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Chief calls on council to fund new firehouse PDF Print E-mail
Wednesday, 07 June 2017 17:54

Mitchell says second station needed but Port officials make no promises

    Port Washington Fire Chief Mark Mitchell on Tuesday made another pitch for a second fire station, telling the Common Council it’s vital for public safety.
    “I think that the city isn’t doing right by many of its residents by continuing to have the Fire Department respond from one location,” Mitchell told aldermen.
    “A well-established infrastructure should be in place as more and more developments are being built out or being planned for, and a second fire station should be an important part of that infrastructure.”
    Mitchell, who was backed at the meeting by the Police and Fire Commission and about a dozen firefighters, has been actively advocating for a new fire station for years.
    The commission has also sought funding for a $13,500 feasibility study and space needs analysis for a second firehouse for the last three years.
    Aldermen placed that amount in the city’s contingency fund last year, but City Administrator Mark Grams said a decision on whether to move ahead with the study or instead look at what could be done at the current firehouse will be made later this year.
    Aldermen offered little feedback after Mitchell’s presentation, which also touched on personnel and equipment needs.
    Ald. Doug Biggs noted that the “back of napkin” estimated cost of a new firehouse and equipment replacement over the next five years totals about $6 million.
    “These aren’t small numbers we’re talking about,” he said.
    The presentation is one of a series scheduled this year to provide a long-term look at the city’s needs and budget constraints.
    There is no more important service a city can provide than  public safety, Mitchell said, and a new station is important to that mission.
    The current firehouse, which was built in 1968 and expanded in 1995, isn’t adequate any longer, he said, showing aldermen photos of equipment parked within inches of walls and virtually end-to-end in order to fit within the building.
    The building doesn’t have facilities for women, he said, noting nine of the department’s 56 members are female and two more have applied to become members.
    And it doesn’t have facilities for the many paramedics and EMTs who sometimes sleep at the station to ensure adequate coverage, Mitchell said.
    A new station would become the department headquarters, Mitchell said,  adding the existing firehouse would not be shuttered. Instead, the department would split its equipment between the two facilities so coverage would be equal.
    Mitchell’s comments were echoed by Captain Jim Langford, who said it’s not just the chief who sees the need.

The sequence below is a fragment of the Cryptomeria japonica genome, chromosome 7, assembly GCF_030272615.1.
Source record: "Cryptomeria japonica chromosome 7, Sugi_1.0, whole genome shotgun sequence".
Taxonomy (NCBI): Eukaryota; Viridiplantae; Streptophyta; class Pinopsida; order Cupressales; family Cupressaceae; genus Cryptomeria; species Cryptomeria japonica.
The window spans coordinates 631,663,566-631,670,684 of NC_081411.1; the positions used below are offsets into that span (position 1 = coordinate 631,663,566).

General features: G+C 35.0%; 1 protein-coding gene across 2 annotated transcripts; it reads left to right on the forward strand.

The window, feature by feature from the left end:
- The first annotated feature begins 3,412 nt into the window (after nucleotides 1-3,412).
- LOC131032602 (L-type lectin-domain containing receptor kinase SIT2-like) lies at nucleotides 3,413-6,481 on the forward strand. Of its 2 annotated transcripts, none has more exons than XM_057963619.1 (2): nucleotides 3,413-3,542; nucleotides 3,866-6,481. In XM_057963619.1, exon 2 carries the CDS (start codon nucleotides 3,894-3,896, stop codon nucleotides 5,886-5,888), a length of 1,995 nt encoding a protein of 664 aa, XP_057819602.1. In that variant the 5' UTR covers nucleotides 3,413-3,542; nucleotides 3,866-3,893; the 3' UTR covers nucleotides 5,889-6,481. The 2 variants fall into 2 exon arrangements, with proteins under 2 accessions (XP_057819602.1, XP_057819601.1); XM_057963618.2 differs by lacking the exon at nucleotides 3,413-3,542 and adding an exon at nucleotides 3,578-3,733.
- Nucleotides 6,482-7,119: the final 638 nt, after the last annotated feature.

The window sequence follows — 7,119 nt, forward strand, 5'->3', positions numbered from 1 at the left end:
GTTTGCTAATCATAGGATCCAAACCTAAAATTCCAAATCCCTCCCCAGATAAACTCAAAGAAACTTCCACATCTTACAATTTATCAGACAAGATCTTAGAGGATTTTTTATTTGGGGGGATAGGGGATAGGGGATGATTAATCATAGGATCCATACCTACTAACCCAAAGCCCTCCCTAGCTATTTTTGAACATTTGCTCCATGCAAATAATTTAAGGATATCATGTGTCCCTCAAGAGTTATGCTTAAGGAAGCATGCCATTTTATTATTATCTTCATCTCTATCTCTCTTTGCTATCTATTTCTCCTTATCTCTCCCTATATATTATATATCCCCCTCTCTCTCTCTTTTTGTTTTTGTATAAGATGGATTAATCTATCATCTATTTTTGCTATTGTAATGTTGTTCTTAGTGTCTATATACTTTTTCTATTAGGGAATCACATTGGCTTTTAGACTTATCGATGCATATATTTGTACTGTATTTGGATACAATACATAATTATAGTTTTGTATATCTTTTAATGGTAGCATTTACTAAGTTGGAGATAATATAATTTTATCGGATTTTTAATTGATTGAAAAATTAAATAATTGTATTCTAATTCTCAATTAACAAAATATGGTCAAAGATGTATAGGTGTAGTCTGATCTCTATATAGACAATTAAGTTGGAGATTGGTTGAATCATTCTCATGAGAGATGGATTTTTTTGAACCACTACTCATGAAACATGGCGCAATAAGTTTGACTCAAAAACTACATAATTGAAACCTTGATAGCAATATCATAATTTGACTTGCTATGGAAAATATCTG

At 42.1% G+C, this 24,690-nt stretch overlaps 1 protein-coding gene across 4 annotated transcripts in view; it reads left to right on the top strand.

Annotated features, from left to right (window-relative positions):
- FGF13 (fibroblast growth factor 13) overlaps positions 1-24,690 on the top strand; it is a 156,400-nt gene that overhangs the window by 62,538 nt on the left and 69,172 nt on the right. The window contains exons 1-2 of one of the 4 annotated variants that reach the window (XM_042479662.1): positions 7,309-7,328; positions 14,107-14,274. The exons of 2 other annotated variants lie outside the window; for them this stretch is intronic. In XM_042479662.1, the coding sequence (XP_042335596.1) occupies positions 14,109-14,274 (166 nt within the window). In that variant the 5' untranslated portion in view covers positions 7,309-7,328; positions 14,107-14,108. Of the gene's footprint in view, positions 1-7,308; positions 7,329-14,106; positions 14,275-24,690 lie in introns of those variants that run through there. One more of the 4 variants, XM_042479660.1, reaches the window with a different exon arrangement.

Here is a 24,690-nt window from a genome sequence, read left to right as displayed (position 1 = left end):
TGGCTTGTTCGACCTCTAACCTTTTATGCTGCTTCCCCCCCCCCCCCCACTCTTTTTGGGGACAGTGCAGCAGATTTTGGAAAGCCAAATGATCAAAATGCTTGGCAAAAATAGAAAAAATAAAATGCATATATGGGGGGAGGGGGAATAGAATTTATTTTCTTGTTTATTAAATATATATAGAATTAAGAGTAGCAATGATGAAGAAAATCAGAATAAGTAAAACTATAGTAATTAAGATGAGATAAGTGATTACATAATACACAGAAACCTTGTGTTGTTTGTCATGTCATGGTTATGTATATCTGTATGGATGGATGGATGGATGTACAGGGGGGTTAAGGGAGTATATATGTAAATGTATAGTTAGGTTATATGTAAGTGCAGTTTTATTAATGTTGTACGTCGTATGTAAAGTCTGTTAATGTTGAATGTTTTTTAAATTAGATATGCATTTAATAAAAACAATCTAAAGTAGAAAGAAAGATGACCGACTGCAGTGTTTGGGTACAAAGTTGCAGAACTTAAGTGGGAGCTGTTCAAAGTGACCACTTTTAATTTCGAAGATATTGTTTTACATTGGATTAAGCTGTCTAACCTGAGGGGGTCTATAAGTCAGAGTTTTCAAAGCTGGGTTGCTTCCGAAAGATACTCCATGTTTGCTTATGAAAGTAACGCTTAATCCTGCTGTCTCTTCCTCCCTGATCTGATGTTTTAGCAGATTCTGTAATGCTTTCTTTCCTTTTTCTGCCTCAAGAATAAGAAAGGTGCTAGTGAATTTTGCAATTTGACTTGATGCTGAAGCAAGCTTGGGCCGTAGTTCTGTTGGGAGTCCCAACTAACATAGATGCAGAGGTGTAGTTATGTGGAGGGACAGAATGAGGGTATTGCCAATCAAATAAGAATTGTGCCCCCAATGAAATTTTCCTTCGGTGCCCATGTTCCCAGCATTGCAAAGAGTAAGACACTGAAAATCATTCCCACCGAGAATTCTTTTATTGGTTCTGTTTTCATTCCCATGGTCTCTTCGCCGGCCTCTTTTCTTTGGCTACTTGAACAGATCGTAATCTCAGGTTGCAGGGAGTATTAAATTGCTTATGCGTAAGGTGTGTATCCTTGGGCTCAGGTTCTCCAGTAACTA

“From the firefighters’ perspective, we certainly need this as well,” he said.
    Mitchell pointed to a 2000 study by Ruekert & Mielke on the potential impact of the proposed Port Vincent development, which never materialized — that land is today earmarked for the Cedar Vineyard development — that noted the subdivision would nearly double the length of the fire protection service area.
    “We don’t have to wait for the Cedar Vineyards development to be built to see this factor,” Mitchell said, noting that parts of the Misty Ridge subdivision along Highway 32 are four miles from the existing fire station, producing the longest response times.
    Quick responses are vital, Mitchell said, noting that it’s important for firefighters to be able to attack a fire within 10 minutes to effectively limit the spread of a blaze and for EMTs to aid a patient in cardiac arrest within six to eight minutes before irreversible brain damage occurs.
    Mitchell said the new station should be located west of the railroad tracks, where much of the new development is occurring and where many of the firefighters live, and close to Highway LL.
    That, he said, would shorten response time for areas of the city that are three or more miles from the existing firehouse, potentially saving lives and property and provide needed space for equipment and personnel.
    Ald. John Sigwart suggested the former Schanen farm on the south side of Highway 33 across from the Hidden Hills subdivision as a potential site, and Ald. Mike Gasper noted that land at the intersection of highways 33 and LL owned by Ozaukee County and the State of Wisconsin could be other potential locations.
    Mitchell estimated the cost of a new station at between $3 million and $4 million.
    “The question has been ‘How do we pay for it?’” Mitchell said. “I don’t know, but other municipalities are finding the way with far less growth than we have.”
    One way to fund a station could be through impact fees on new development, he said, a tool used by other communities to repay debt incurred for facilities and equipment.
    In terms of staffing, Mitchell told aldermen that his department is currently not feeling the problem with recruitment faced by many other volunteer organizations.
    “That could change in the future,” he said, as firefighters retire or leave because of family situations.
    There are currently 56 firefighters in the department, and six new applicants are going through the system, he said.
    The department responded to 200 fire-related calls and 1,235 ambulance calls last year, he said, an increase of 101 calls from 2015. In 2006, he noted, the two services had only 843 calls.
    The ambulance service is self-sustaining, he said, with the fees paid by patients covering its operating expenses.

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